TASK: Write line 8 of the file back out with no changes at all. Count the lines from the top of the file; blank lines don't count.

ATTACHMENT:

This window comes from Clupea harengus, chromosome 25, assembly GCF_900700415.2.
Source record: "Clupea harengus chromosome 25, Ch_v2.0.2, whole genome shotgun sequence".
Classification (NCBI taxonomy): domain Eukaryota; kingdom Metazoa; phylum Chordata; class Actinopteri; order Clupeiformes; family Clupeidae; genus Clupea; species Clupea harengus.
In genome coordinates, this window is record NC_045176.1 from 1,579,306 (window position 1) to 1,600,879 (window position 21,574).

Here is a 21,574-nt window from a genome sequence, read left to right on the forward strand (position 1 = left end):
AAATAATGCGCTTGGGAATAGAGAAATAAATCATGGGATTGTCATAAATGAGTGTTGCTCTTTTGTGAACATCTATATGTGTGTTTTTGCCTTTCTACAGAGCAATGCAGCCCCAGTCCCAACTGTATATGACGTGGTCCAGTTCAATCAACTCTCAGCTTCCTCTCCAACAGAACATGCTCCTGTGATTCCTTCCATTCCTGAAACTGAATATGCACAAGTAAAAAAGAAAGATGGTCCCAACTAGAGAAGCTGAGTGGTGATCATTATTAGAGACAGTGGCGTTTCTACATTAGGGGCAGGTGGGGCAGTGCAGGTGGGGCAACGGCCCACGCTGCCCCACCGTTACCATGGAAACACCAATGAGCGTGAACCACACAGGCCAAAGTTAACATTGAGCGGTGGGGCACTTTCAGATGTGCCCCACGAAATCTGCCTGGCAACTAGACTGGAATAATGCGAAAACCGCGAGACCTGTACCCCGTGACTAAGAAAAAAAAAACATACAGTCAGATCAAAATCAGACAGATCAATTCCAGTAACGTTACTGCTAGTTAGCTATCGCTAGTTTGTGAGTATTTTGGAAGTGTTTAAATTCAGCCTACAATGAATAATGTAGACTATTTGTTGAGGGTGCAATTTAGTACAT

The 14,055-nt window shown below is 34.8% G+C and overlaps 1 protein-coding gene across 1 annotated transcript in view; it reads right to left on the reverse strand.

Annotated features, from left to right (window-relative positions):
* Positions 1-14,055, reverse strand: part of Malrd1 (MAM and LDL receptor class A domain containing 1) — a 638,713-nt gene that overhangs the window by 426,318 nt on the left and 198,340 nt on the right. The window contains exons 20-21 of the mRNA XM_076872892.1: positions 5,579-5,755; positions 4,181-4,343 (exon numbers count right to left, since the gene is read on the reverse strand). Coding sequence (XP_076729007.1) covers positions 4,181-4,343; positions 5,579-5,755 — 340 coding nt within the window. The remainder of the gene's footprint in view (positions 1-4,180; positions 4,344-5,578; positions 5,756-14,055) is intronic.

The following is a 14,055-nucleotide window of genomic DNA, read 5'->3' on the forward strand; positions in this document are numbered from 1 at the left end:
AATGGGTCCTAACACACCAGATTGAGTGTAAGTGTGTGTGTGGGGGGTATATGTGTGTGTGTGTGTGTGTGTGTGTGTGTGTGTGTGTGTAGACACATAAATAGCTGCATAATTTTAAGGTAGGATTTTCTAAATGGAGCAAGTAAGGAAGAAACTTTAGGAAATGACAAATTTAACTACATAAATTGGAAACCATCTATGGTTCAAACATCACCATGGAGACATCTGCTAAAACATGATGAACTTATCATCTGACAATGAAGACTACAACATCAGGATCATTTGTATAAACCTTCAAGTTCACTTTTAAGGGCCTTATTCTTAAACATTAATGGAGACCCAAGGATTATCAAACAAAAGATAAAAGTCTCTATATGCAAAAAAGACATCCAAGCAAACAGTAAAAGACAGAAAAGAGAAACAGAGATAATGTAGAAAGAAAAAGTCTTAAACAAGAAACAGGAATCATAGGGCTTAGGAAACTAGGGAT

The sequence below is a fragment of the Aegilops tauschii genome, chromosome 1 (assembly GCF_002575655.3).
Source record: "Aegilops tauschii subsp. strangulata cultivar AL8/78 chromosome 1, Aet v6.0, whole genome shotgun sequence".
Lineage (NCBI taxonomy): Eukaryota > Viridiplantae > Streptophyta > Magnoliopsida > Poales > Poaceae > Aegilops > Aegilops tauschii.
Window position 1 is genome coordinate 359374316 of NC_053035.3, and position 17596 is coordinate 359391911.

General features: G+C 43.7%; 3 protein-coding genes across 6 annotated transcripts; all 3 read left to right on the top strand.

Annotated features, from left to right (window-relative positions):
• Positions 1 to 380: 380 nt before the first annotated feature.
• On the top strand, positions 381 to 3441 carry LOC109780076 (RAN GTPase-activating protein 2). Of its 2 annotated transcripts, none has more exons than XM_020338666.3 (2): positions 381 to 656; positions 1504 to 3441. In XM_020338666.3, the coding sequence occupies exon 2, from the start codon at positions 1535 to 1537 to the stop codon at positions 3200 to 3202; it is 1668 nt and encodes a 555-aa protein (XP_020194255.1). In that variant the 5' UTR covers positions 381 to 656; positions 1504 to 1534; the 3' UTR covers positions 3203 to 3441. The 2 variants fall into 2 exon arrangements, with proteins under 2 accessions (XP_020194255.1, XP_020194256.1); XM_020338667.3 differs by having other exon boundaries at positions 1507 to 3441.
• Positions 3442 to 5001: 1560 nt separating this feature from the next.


Annotated features, from left to right (window-relative positions):